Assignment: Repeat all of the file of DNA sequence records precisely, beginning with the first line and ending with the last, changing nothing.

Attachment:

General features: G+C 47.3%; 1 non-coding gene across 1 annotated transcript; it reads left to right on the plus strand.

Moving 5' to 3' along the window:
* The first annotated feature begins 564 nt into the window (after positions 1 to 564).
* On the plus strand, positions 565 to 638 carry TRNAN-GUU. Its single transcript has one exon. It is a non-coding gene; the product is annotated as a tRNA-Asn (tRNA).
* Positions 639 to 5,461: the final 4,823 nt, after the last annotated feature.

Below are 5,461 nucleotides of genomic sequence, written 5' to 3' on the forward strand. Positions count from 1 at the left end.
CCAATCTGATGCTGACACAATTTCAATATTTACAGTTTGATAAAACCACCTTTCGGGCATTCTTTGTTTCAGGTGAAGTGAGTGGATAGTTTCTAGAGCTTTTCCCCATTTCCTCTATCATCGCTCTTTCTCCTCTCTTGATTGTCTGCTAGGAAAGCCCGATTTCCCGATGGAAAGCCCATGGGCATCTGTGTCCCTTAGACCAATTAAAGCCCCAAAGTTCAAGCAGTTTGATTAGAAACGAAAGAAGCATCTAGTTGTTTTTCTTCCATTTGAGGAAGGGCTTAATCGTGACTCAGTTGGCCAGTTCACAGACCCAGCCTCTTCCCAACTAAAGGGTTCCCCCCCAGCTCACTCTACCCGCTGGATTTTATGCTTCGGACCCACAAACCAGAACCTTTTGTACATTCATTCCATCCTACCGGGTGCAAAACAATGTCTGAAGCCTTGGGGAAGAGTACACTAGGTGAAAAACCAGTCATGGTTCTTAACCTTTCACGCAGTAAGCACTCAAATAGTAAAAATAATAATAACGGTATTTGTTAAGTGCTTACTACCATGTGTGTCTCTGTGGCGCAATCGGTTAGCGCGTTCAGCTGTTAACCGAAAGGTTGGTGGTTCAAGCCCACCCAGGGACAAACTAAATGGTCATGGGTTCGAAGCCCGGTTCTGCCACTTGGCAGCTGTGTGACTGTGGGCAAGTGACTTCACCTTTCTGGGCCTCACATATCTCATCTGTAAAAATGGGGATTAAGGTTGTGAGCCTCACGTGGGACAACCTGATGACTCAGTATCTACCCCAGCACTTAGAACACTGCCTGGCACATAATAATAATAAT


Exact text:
General features: G+C 47.3%; 1 non-coding gene across 1 annotated transcript; it reads left to right on the plus strand.

Moving 5' to 3' along the window:
* The first annotated feature begins 564 nt into the window (after positions 1 to 564).
* On the plus strand, positions 565 to 638 carry TRNAN-GUU. Its single transcript has one exon. It is a non-coding gene; the product is annotated as a tRNA-Asn (tRNA).
* Positions 639 to 5,461: the final 4,823 nt, after the last annotated feature.

Below are 5,461 nucleotides of genomic sequence, written 5' to 3' on the forward strand. Positions count from 1 at the left end.
CCAATCTGATGCTGACACAATTTCAATATTTACAGTTTGATAAAACCACCTTTCGGGCATTCTTTGTTTCAGGTGAAGTGAGTGGATAGTTTCTAGAGCTTTTCCCCATTTCCTCTATCATCGCTCTTTCTCCTCTCTTGATTGTCTGCTAGGAAAGCCCGATTTCCCGATGGAAAGCCCATGGGCATCTGTGTCCCTTAGACCAATTAAAGCCCCAAAGTTCAAGCAGTTTGATTAGAAACGAAAGAAGCATCTAGTTGTTTTTCTTCCATTTGAGGAAGGGCTTAATCGTGACTCAGTTGGCCAGTTCACAGACCCAGCCTCTTCCCAACTAAAGGGTTCCCCCCCAGCTCACTCTACCCGCTGGATTTTATGCTTCGGACCCACAAACCAGAACCTTTTGTACATTCATTCCATCCTACCGGGTGCAAAACAATGTCTGAAGCCTTGGGGAAGAGTACACTAGGTGAAAAACCAGTCATGGTTCTTAACCTTTCACGCAGTAAGCACTCAAATAGTAAAAATAATAATAACGGTATTTGTTAAGTGCTTACTACCATGTGTGTCTCTGTGGCGCAATCGGTTAGCGCGTTCAGCTGTTAACCGAAAGGTTGGTGGTTCAAGCCCACCCAGGGACAAACTAAATGGTCATGGGTTCGAAGCCCGGTTCTGCCACTTGGCAGCTGTGTGACTGTGGGCAAGTGACTTCACCTTTCTGGGCCTCACATATCTCATCTGTAAAAATGGGGATTAAGGTTGTGAGCCTCACGTGGGACAACCTGATGACTCAGTATCTACCCCAGCACTTAGAACACTGCCTGGCACATAATAATAATAAT